The Drug Enforcement Agency just admitted that cannabis has never killed anyone. Ever. They also acknowledged that the little green plant, which has been used across civilizations for thousands of years, causes “merriment” and “happiness.” But they still want to keep it illegal.
The new 94-page report released this week is entitled “Drugs of Abuse” and is intended to foster a better understanding of the dangers of drug consumption. “Education plays a critical role in preventing substance abuse,” the document opens. “Drugs of Abuse, A DEA Resource Guide, is designed to be a reliable resource on the most commonly abused and misused drugs in the United States.”
While the report correctly includes seriously dangerous drugs like heroin, fentanyl, and pharmaceutical opioids, it also includes substances increasingly proven to be far less harmful than the government would like its citizens to believe — “drugs” that actually have medicinal properties. The report fails to acknowledge these benefits throughout its in-depth explanations.
Nevertheless, when it comes to cannabis, the DEA is surprisingly honest, at least in part. Describing the plant for what it is — a “dry, shredded green/brown mix of flowers, stems, seeds, and leaves” — they note that “[n]o deaths from overdose of marijuana have been reported.”
They even acknowledge that cannabis use can cause “[m]erriment, happiness, and even exhilaration at high doses,” as well as “[d]isinhibition, relaxation, increased sociability, and talkativeness.” The illegal, allegedly dangerous substance even causes — gasp — “[e]nhanced sensory perception, giving rise to increased appreciation of music, art, and touch.”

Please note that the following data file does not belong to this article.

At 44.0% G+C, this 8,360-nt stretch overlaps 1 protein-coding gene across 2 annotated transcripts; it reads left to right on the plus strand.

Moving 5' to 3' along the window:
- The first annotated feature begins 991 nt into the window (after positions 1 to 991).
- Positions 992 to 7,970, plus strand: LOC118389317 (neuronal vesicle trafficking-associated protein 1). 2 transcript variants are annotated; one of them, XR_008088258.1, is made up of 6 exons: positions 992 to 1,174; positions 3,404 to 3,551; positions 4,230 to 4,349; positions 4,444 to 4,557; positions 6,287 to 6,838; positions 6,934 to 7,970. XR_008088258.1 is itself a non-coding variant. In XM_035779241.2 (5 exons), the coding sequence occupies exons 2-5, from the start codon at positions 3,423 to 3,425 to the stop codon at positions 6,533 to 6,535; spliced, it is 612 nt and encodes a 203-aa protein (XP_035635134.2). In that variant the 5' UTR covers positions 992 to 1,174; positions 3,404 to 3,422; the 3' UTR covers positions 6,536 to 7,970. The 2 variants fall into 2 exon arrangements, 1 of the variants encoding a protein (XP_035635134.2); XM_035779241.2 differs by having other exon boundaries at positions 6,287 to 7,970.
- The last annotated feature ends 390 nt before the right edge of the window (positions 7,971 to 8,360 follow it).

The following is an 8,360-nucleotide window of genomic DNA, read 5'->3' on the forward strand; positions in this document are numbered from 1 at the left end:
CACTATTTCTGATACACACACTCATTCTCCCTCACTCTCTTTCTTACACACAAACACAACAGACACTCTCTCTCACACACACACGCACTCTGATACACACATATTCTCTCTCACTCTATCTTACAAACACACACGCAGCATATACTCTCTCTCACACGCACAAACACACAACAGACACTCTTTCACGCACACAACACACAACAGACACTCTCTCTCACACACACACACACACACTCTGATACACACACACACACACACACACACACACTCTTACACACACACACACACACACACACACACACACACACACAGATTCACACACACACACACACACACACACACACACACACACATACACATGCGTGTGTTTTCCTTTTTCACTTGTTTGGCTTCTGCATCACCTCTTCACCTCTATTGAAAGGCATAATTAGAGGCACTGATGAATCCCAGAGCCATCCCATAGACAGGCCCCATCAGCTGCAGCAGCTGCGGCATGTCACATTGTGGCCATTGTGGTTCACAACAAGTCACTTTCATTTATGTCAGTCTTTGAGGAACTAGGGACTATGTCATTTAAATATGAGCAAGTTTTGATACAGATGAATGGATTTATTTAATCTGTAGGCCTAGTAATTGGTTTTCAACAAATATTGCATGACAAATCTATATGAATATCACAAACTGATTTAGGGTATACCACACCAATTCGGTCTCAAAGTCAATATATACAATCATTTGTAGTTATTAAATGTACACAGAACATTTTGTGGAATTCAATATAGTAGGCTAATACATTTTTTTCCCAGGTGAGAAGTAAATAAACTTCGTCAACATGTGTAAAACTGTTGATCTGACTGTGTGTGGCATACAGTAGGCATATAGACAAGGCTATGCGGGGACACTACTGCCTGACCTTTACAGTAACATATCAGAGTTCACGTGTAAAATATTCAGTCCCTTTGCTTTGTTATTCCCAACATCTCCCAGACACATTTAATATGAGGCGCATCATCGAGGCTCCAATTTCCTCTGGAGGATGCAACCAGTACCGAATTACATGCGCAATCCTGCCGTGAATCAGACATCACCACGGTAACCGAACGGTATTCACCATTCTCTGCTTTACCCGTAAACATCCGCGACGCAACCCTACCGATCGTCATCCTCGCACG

Of course, the report focuses far more on the “dangerous” effects of the plant, including bronchitis, emphysema, paranoia, anxiety, panic attacks, and a litany of other alleged dangers. Despite the fact that research has found marijuana use has few significant effects on lung health — far less than legal tobacco use — and the fact that mounting evidence shows varieties of cannabis like CBD (cannabidiol) can help treat anxiety and other mental health ailments, the DEA displays no such nuance in their explanations, instead appearing to base their assessment of safety on the legality of the drug.
For example, though they claim cannabis can cause nausea, they go on to explain in the very same section that “Marinol, a synthetic version of THC, the active ingredient found in the marijuana plant, can be prescribed for the control of nausea and vomiting caused by chemotherapeutic agents used in the treatment of cancer and to stimulate appetite in AIDS patients.”
Indeed, though cannabis is indisputably a form of medicine, whether for nausea, anxiety, Parkinson’s disease, Crohn’s disease, chronic pain, or countless other disorders, the DEA insists that because it is a Schedule I drug, it has no medicinal value.
The same pattern emerges with psychedelic drugs, which the federal government also claims have no medicinal value despite increasing evidence that MDMA can help treat PTSD (the FDA itself has authorized research into the drug’s potential for helping those who suffer with it) and that psychedelic mushrooms and LSD can help treat depression.
None of this is acknowledged in the report. Instead, myths that they are addictive and dangerous abound.